Many states have per se laws that provide if a person has a .08 blood alcohol concentration, then they are presumed intoxicated even if there is no other evidence of impairment. Some states like Colorado have enacted per se laws regarding marijuana where 5 nanograms of active THC in the blood can be per se under the influence while driving.
Many states have zero tolerance for under age drivers with any alcohol in their system. This means that any amount of alcohol, even just a small glass, can cause a minor to be subjected to a DUI conviction. Luckily, many states promote diversion programs for young adults who qualify that can provide probation and treatment rather than a conviction.
If you have been convicted of a DUI, you may be required to have an ignition interlock device installed on your vehicle. This device prevents your vehicle from being started unless the driver blows into the attached breathalyzer with clean breathe.
If the breathe has any alcohol concentration, it will prohibit the vehicle from operating. Ignition interlock may be required in some states when the DUI conviction involved a particularly high concentration of alcohol or by statute in order to avoid a licensing suspension. However, in most cases, the defendant is responsible for paying for the device’s installation and the program administration fees which can be hundreds of dollars or more.
Once you’ve been arrested for a DUI, most states suspend your license immediately pending the court date. If you are subsequently convicted of a DUI, you may have a longer suspension or even a revocation of your license, especially if it is a second or more offense. There may be other restrictions on your license as well including:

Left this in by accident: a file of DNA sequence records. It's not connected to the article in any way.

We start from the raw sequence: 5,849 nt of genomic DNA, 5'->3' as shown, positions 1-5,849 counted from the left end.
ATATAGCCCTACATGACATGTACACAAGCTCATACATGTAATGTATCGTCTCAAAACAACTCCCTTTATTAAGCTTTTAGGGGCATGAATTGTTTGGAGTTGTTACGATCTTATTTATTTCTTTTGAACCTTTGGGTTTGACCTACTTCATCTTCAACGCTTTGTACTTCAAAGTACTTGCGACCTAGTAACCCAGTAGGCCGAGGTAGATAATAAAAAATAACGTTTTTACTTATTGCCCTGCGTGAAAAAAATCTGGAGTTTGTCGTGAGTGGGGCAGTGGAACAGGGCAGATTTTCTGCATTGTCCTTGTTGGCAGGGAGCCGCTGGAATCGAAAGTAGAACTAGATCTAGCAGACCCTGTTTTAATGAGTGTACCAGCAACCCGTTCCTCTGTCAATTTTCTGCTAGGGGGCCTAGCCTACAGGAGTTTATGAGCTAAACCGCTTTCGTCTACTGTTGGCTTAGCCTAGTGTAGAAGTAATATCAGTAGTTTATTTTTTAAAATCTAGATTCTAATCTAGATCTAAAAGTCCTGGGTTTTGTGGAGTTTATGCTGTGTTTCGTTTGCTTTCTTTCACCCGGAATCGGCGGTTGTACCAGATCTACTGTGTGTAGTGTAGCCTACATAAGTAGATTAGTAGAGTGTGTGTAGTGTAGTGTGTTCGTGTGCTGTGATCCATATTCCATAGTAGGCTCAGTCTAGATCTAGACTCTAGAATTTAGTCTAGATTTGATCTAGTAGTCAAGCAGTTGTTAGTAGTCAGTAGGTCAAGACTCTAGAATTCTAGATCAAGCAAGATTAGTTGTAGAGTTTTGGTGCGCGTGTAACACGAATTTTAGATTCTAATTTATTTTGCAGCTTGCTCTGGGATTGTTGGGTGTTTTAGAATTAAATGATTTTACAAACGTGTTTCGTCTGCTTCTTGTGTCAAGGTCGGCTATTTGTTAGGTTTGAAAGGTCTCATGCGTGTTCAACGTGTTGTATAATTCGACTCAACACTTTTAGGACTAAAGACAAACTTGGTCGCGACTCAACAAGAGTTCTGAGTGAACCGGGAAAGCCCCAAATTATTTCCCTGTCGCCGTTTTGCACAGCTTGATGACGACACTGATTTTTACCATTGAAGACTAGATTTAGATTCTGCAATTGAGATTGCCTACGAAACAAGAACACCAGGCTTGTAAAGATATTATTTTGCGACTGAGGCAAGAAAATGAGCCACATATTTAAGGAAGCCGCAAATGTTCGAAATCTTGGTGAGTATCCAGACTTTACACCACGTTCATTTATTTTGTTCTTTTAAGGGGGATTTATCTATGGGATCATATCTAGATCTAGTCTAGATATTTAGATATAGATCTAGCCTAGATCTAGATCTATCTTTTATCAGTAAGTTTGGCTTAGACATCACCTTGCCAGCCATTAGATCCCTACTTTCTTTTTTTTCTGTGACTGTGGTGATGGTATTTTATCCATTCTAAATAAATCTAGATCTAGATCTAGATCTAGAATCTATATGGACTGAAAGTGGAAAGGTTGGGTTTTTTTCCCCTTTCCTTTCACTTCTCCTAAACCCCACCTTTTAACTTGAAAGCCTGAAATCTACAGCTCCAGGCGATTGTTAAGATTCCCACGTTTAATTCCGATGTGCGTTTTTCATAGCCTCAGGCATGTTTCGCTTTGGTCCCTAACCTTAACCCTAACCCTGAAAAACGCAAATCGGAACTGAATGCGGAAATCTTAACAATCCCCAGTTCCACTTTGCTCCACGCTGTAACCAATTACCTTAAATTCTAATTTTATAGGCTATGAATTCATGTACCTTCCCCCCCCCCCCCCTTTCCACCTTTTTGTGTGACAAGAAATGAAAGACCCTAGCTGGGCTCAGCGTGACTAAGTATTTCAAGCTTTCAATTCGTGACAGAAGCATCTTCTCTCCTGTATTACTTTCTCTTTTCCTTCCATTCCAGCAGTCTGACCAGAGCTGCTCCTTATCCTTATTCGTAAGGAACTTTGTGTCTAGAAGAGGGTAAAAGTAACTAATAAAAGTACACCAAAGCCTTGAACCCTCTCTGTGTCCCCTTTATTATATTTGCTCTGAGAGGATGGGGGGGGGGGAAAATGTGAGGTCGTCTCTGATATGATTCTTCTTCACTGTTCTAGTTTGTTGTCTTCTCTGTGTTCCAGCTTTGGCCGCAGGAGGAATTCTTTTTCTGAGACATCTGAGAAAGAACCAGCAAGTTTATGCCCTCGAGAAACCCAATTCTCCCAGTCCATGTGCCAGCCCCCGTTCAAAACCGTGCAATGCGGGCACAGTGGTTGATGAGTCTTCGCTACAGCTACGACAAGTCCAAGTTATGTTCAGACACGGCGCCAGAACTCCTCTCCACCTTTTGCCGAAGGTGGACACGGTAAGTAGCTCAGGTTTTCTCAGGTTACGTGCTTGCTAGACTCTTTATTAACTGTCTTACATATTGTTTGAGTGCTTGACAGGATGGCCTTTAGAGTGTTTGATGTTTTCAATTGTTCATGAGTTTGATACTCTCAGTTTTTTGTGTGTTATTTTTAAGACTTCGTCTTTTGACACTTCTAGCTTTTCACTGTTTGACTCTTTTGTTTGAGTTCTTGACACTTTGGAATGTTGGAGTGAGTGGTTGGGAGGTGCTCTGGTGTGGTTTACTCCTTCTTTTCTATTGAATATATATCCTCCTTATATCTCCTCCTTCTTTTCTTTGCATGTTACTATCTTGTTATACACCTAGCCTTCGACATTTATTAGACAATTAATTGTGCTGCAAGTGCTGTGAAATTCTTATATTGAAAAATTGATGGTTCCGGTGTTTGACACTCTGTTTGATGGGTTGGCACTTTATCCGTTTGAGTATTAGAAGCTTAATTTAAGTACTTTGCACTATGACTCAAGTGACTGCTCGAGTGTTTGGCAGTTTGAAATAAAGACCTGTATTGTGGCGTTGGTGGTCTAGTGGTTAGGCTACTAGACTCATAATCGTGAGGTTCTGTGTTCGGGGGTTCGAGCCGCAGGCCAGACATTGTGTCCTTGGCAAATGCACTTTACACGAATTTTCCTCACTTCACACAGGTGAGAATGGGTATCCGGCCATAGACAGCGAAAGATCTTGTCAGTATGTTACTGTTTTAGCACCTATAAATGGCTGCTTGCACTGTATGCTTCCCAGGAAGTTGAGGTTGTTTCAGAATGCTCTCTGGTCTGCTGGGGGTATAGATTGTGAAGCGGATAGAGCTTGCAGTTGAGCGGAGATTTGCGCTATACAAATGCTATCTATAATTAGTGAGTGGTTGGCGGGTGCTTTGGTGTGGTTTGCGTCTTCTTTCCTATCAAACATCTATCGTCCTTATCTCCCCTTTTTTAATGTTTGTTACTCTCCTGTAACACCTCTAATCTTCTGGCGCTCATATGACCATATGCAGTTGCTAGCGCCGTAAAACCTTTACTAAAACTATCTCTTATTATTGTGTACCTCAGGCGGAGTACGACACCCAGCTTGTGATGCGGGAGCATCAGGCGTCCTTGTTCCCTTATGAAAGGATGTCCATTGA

- Restricted to driving for work or school purposes only;
- Complying with an ignition interlock device;
- Not being able to imbibe any alcohol or substance while driving even if it’s within the legal limit;
- Not being permitted to transport children or other passengers;
- Prohibition of driving a vehicle for pay (like a taxi); and/or
- Revocation of a secondary license such as a CDL or motorcycle.
Each state has different penalties for DUI convictions and can vary in subsequent convictions. Some common penalties that many states implore include:
- Suspension or revocation of your driver’s license;
- Fines and court costs;
- Incarceration, particularly for subsequent offenders;
- Court ordered alcohol or drug rehabilitation or education; and/or
- Ignition interlock installation.
While DUI’s are not always charged as a felony, it is possible to receive a felony DUI charge. Each state has requirements as to what qualifies for a felony DUI, but typically repeat offenders or those who injured and/or killed another person will face an automatic felony DUI.
If you have been charged with a DUI, you should contact a DUI/DWI lawyer immediately. They can evaluate your case, request the discovery of all evidence including the reliability of the tests used against you during your stop, and explain your rights. They can also represent you in court and prepare you for how your local court handles DUI cases.